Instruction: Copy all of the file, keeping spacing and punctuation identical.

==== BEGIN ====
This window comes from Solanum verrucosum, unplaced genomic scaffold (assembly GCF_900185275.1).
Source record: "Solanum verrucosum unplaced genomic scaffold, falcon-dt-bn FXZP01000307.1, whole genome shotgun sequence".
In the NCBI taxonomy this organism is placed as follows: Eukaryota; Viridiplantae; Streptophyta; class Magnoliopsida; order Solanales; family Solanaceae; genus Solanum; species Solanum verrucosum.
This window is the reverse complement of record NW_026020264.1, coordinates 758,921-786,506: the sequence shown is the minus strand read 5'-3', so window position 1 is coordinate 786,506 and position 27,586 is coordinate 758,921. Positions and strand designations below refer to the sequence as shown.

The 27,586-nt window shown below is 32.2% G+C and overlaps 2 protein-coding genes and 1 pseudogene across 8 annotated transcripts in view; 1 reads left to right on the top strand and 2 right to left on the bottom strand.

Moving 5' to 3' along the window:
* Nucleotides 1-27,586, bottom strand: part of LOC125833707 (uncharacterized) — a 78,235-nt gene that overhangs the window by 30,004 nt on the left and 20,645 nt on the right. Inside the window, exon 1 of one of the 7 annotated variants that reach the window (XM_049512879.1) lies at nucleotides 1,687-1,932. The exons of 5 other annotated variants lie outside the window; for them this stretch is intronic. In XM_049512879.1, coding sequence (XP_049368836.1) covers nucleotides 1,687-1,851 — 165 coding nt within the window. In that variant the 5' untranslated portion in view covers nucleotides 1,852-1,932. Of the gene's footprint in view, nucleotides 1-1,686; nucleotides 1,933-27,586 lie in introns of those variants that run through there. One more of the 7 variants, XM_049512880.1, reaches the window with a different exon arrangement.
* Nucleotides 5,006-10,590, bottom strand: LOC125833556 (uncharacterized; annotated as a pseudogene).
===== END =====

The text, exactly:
This window comes from Solanum verrucosum, unplaced genomic scaffold (assembly GCF_900185275.1).
Source record: "Solanum verrucosum unplaced genomic scaffold, falcon-dt-bn FXZP01000307.1, whole genome shotgun sequence".
In the NCBI taxonomy this organism is placed as follows: Eukaryota; Viridiplantae; Streptophyta; class Magnoliopsida; order Solanales; family Solanaceae; genus Solanum; species Solanum verrucosum.
This window is the reverse complement of record NW_026020264.1, coordinates 758,921-786,506: the sequence shown is the minus strand read 5'-3', so window position 1 is coordinate 786,506 and position 27,586 is coordinate 758,921. Positions and strand designations below refer to the sequence as shown.

The 27,586-nt window shown below is 32.2% G+C and overlaps 2 protein-coding genes and 1 pseudogene across 8 annotated transcripts in view; 1 reads left to right on the top strand and 2 right to left on the bottom strand.

Moving 5' to 3' along the window:
* Nucleotides 1-27,586, bottom strand: part of LOC125833707 (uncharacterized) — a 78,235-nt gene that overhangs the window by 30,004 nt on the left and 20,645 nt on the right. Inside the window, exon 1 of one of the 7 annotated variants that reach the window (XM_049512879.1) lies at nucleotides 1,687-1,932. The exons of 5 other annotated variants lie outside the window; for them this stretch is intronic. In XM_049512879.1, coding sequence (XP_049368836.1) covers nucleotides 1,687-1,851 — 165 coding nt within the window. In that variant the 5' untranslated portion in view covers nucleotides 1,852-1,932. Of the gene's footprint in view, nucleotides 1-1,686; nucleotides 1,933-27,586 lie in introns of those variants that run through there. One more of the 7 variants, XM_049512880.1, reaches the window with a different exon arrangement.
* Nucleotides 5,006-10,590, bottom strand: LOC125833556 (uncharacterized; annotated as a pseudogene).